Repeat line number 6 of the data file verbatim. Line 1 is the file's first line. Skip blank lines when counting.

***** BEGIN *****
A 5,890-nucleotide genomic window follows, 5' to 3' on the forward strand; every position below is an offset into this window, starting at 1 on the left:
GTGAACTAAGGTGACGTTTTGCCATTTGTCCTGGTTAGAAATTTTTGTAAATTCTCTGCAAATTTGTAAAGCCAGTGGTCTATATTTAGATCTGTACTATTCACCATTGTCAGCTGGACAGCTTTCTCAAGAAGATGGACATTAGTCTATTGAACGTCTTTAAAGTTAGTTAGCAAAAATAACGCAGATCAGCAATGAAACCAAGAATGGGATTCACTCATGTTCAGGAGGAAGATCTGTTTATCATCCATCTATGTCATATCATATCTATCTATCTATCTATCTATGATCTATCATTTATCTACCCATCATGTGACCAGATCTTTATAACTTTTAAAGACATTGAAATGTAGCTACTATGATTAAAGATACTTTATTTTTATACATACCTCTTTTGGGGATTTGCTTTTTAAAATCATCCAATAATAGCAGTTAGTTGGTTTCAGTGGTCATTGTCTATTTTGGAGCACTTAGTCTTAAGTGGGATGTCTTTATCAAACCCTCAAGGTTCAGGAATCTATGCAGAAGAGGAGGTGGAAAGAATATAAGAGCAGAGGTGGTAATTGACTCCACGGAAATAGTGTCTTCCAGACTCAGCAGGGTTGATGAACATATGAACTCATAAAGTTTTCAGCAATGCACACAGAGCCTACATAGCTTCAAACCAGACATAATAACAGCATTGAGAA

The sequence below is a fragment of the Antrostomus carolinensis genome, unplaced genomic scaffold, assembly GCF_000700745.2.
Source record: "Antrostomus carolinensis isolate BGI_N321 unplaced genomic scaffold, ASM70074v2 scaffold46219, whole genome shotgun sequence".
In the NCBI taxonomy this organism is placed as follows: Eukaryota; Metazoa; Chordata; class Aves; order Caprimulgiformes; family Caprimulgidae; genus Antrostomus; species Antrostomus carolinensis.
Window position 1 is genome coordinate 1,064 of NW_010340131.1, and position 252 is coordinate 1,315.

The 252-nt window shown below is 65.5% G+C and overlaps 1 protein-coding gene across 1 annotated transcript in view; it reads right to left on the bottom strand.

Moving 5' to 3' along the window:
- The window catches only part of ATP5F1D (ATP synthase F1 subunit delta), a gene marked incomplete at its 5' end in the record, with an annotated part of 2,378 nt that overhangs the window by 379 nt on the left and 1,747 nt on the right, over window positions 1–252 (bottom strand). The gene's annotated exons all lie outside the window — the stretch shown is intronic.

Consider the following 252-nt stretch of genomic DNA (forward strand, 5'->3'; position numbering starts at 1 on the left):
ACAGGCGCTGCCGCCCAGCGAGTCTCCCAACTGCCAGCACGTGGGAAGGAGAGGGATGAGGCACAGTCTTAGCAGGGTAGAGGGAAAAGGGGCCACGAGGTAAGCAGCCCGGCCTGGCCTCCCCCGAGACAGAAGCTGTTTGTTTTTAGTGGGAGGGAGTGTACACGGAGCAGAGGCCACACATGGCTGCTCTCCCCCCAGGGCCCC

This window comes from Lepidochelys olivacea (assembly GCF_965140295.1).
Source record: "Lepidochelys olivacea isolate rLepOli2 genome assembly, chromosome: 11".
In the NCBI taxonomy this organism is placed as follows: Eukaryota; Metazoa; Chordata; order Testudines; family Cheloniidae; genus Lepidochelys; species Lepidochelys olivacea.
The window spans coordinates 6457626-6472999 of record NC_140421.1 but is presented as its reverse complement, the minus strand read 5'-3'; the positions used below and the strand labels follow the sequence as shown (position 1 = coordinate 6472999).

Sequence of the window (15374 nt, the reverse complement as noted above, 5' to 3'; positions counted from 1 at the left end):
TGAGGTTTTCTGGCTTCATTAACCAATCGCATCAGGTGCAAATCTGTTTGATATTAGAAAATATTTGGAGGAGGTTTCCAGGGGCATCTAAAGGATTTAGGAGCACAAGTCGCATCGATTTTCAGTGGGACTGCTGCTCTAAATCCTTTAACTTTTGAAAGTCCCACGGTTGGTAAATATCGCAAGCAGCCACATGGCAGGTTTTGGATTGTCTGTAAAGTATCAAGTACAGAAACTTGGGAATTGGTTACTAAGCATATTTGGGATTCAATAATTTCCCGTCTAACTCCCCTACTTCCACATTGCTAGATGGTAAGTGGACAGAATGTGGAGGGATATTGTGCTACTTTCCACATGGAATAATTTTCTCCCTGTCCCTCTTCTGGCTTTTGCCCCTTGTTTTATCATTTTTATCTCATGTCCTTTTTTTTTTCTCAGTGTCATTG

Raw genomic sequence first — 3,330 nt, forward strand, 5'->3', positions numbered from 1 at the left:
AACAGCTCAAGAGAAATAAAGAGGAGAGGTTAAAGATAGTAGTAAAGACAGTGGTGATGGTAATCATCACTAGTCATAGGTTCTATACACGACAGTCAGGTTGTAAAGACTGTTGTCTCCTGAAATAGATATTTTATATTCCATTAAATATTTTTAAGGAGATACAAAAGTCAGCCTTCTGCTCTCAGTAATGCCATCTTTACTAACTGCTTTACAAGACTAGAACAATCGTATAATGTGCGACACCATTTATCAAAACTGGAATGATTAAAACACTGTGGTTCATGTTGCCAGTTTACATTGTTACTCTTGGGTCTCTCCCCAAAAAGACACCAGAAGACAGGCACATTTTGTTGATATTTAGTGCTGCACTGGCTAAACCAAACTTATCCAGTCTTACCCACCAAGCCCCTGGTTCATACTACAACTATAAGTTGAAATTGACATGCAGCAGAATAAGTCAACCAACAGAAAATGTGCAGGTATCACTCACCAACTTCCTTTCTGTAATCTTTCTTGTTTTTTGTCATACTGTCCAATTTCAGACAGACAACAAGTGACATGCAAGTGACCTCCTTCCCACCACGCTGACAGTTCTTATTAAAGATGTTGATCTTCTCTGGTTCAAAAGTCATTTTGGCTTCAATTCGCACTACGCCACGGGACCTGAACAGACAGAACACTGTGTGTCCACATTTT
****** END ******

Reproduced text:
Window position 1 is genome coordinate 1,064 of NW_010340131.1, and position 252 is coordinate 1,315.